In this new coordinate system, the point-target response of target in range compressed form is given by
where Equation (7) indicates that the point-target response after deskew follows a range migration path with mainly the second order term similar to that of a broadside case. It should be noted that there is a small third order term in the range migration r′ Azimuth Spectrum of Point-target Response The range-Doppler algorithm is based on the formulation of the azimuth spectrum of the point-target response. This is the Fourier transform of the point-target response in the azimuth direction only. The azimuth spectrum should be in the form of
To derive expressions for {circumflex over (r)} Simplifying θ2(x′): According to stationary phase principle, the result of equation (10) is obtained by inserting the value of the stationary phase point into θ2(x′)−kx′·x′. The stationary phase point may be derived from The solution of equation (12) is Therefore The range migration path for equation (9) is therefore given by Given the azimuth spectrum of a point-target, one may process the deskew data using the range-Doppler processing method of the present invention. FIG. 4 is a diagram showing a system for processing squint mode SAR data in accordance with the teachings of the present invention. As shown in the block diagram in FIG. 4, the range-Doppler processing system performs an azimuth FFT, range migration interpolation, azimuth reference multiply, and inverse azimuth FFT. Those skilled in the art will appreciate that, in the best mode, the system depicted in FIG. 1 will be implemented in software in a microprocessor. Raw SAR data supplied from a conventional synthetic aperture radar antenna and receiver with an analog to digital converter (none of which are shown), is provided to a range compression routine With squint mode data, the focusing parameter varies with the azimuth position, therefore, further processing is required before the inverse azimuth FFT. This process is referred to as kx′ to kx″ interpolation. The form of the azimuth reference function and the kx′ to kx″ interpolation are described below. In accordance with the present teachings, the output of the azimuth reference multiply routine is interpolated from kx′ to kx″. FIG. The operation of the system is disclosed more fully below. Azimuth Reference Function In azimuth compression, the azimuth reference function removes the phase variation in the spectrum of point-target response. This is achieved simply by letting the phase of the azimuth reference function be the negative of the target phase excluding its constant term. Hence, Frequency Remapping (kx′ to kx″ Interpolation) Excluding the constant term, the phase of the spectrum of the three point-targets shown in FIG. 1 are given by: After the azimuth reference function is multiplied by these responses, the third order phase term is negligibly small for all targets. This is not true for the second order term. The phase of the spectra of three point-targets can be approximated as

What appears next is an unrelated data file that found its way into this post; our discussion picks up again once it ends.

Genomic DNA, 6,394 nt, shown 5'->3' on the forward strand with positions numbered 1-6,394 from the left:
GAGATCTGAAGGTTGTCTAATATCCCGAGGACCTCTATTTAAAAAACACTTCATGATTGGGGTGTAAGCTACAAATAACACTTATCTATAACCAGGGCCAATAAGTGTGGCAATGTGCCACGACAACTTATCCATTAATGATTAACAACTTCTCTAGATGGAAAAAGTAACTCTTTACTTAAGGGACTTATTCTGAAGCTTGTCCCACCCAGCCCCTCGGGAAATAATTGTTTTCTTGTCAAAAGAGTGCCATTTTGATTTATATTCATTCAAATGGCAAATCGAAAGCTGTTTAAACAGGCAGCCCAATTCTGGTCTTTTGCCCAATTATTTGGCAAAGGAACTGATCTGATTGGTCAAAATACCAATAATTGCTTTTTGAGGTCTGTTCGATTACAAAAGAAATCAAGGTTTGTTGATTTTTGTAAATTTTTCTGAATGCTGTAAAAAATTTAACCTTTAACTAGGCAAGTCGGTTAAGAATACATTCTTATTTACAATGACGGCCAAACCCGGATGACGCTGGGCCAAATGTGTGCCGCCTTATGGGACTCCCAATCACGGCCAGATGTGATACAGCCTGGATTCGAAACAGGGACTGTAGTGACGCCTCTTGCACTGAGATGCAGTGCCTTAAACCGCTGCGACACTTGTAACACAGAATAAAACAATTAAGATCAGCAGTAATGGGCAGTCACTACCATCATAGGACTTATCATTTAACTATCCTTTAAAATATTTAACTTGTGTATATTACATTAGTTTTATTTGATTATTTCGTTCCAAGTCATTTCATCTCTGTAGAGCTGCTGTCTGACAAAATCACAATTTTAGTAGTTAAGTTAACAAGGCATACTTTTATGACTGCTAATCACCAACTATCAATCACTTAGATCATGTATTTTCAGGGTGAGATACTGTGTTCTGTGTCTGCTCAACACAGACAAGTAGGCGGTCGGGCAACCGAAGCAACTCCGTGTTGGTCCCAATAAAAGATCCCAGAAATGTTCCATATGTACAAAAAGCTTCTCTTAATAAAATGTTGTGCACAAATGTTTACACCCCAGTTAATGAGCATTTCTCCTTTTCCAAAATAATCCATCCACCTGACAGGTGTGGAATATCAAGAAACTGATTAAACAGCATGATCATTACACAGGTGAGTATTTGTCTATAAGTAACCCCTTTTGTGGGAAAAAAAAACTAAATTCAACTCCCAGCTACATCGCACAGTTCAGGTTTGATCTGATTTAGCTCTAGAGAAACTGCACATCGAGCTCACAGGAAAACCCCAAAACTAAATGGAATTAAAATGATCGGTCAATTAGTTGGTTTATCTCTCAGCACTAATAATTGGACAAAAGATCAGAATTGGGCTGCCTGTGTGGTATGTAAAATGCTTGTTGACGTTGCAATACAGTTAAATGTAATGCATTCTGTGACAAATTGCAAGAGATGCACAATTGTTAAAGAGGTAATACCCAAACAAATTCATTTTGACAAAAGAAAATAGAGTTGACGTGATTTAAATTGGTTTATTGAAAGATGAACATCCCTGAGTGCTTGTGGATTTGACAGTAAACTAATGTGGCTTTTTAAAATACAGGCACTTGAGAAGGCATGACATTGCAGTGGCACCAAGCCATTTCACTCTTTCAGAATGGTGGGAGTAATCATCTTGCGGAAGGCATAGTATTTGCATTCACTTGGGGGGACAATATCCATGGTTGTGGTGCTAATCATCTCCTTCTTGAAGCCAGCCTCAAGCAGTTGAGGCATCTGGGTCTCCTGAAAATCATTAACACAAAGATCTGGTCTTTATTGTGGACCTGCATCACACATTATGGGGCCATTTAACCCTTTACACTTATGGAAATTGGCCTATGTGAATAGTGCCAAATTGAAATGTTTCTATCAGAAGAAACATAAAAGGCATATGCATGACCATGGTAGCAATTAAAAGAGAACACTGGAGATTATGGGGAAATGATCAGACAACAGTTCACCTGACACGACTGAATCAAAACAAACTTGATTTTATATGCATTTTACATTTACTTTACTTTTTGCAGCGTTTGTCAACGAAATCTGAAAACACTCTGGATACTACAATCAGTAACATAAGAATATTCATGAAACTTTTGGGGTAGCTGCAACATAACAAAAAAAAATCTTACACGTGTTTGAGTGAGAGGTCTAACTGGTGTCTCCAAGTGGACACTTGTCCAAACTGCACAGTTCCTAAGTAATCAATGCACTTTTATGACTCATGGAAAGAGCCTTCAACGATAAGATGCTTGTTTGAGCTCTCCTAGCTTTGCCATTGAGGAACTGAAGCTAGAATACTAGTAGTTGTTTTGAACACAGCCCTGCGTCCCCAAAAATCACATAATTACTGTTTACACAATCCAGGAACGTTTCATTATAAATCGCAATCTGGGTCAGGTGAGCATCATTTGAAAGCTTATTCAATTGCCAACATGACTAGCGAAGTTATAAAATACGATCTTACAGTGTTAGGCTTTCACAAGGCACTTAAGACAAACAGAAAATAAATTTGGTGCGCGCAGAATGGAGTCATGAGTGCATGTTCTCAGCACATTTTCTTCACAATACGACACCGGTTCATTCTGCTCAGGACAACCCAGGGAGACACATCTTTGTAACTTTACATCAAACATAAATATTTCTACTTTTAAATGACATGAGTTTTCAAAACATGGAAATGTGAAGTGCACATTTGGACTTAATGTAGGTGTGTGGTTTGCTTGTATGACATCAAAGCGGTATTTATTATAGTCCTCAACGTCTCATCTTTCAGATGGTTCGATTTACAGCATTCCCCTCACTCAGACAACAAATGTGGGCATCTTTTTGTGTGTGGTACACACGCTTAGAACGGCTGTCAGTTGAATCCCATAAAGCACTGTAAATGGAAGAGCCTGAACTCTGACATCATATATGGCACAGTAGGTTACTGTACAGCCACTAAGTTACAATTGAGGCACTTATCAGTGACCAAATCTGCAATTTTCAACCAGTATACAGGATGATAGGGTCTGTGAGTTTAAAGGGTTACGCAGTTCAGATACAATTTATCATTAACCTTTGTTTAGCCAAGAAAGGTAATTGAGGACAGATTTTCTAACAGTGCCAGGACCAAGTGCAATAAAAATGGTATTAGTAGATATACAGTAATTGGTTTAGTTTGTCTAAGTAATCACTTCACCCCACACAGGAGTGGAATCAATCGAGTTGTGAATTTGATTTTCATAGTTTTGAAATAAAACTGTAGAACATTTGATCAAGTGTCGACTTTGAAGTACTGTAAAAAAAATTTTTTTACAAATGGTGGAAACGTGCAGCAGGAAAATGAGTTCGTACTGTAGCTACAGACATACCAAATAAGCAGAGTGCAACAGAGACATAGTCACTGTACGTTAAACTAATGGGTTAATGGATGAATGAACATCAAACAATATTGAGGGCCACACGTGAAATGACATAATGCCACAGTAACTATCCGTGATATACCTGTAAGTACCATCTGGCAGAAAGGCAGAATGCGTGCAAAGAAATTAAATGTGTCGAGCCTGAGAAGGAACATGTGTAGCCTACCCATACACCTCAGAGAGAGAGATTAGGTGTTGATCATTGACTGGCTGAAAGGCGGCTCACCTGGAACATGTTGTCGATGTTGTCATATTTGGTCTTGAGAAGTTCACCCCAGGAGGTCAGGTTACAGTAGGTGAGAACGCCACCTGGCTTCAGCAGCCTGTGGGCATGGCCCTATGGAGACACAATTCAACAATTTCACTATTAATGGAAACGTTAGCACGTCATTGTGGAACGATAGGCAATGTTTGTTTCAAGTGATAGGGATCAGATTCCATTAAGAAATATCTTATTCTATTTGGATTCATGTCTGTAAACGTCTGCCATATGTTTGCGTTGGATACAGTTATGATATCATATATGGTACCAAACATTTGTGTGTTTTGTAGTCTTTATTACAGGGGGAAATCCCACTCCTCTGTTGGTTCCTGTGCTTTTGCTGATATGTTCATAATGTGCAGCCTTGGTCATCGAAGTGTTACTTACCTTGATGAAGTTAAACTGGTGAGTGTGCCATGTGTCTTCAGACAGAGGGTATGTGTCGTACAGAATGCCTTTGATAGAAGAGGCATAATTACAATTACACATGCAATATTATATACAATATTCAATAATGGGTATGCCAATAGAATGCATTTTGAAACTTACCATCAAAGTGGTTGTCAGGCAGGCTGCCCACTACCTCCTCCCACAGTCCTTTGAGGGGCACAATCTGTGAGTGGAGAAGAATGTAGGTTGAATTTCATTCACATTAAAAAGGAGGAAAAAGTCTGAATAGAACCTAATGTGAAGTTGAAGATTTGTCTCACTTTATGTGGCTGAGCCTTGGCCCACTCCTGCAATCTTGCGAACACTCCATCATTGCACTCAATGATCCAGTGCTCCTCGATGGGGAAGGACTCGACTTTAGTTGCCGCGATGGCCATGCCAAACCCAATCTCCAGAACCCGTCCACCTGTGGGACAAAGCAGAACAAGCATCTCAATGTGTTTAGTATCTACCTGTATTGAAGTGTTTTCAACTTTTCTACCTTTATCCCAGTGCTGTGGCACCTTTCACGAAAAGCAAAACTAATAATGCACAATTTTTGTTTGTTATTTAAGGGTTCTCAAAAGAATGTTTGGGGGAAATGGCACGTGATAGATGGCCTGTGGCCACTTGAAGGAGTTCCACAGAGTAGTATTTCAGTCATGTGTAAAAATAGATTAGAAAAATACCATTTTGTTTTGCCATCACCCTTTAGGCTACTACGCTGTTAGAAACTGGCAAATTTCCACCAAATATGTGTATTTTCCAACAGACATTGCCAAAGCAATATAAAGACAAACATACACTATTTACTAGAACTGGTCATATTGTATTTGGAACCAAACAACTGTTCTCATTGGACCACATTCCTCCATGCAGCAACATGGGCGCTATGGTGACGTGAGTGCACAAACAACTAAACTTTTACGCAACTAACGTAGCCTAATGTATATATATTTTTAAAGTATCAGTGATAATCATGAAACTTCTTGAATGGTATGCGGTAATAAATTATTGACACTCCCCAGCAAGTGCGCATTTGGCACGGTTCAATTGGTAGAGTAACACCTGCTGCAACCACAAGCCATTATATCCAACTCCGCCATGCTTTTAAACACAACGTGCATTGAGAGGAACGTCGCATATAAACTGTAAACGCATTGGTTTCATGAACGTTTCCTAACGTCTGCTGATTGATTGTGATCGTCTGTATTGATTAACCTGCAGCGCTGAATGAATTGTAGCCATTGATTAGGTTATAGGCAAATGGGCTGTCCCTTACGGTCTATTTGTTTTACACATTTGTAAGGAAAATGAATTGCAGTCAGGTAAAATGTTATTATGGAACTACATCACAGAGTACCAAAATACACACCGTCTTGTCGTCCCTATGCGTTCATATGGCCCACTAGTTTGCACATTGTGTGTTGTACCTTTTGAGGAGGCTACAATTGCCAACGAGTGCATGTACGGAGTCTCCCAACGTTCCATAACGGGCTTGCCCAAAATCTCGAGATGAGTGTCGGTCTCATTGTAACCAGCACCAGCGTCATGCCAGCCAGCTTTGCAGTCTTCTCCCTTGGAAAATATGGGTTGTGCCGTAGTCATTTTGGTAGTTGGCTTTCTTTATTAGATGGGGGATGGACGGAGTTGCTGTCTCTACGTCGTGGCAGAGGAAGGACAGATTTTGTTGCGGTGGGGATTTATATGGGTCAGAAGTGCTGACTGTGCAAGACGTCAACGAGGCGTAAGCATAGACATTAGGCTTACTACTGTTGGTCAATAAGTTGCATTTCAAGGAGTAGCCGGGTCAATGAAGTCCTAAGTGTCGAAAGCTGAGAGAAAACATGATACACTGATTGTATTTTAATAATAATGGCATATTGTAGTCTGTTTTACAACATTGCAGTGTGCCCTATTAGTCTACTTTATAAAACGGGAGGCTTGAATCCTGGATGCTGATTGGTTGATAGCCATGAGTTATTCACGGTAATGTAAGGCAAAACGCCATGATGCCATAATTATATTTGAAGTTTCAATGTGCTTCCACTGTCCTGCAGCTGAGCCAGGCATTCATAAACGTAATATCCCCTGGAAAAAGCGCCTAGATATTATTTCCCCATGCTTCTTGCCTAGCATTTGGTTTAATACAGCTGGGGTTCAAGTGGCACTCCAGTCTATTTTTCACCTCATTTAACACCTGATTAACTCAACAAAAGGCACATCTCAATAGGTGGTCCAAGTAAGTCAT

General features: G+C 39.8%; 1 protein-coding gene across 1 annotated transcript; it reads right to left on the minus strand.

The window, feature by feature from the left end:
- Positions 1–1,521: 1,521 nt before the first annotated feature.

For θ The inverse Fourier transform operation performed by the routine In accordance with the present teachings, the quadratic phase term in equation (16) is removed by changing the coordinate kx′ into a new frequency coordinate kx″ defined by: In order to transform from kx′ to kx″, one needs to find the solution of kx′ with a given kx″. This solution is simply: 2D Spatial Filter In range migration interpolation, the range migration curve follows that of the target located at the beam center. Therefore, there is some mismatch between this curve and those of the targets located at the edge of the beam. For most SAR systems, this mismatch is very slight such that there will be no noticeable degradation in the final impulse response. However, for some other SAR systems, it may cause noticeable degradation in the final impulse response. In such cases, a 2D spatial filter where R For targets away from the beam center, the slant range shall differ from R In the two-dimensional spatial frequency, the deviation in the range migration curve leads to uncompensated phase of The kernel of the 2D spatial filter is therefore given by the inverse Fourier transform of exp{Δψ(kx′,kr), i.e.:
FIG. Thus, the present invention has been described herein with reference to a particular embodiment for a particular application. Those having ordinary skill in the art and access to the present teachings will recognize additional modifications, applications and embodiments within the scope thereof It is therefore intended by the appended claims to cover any and all such applications, modifications and embodiments within the scope of the present invention. Accordingly, Patent Citations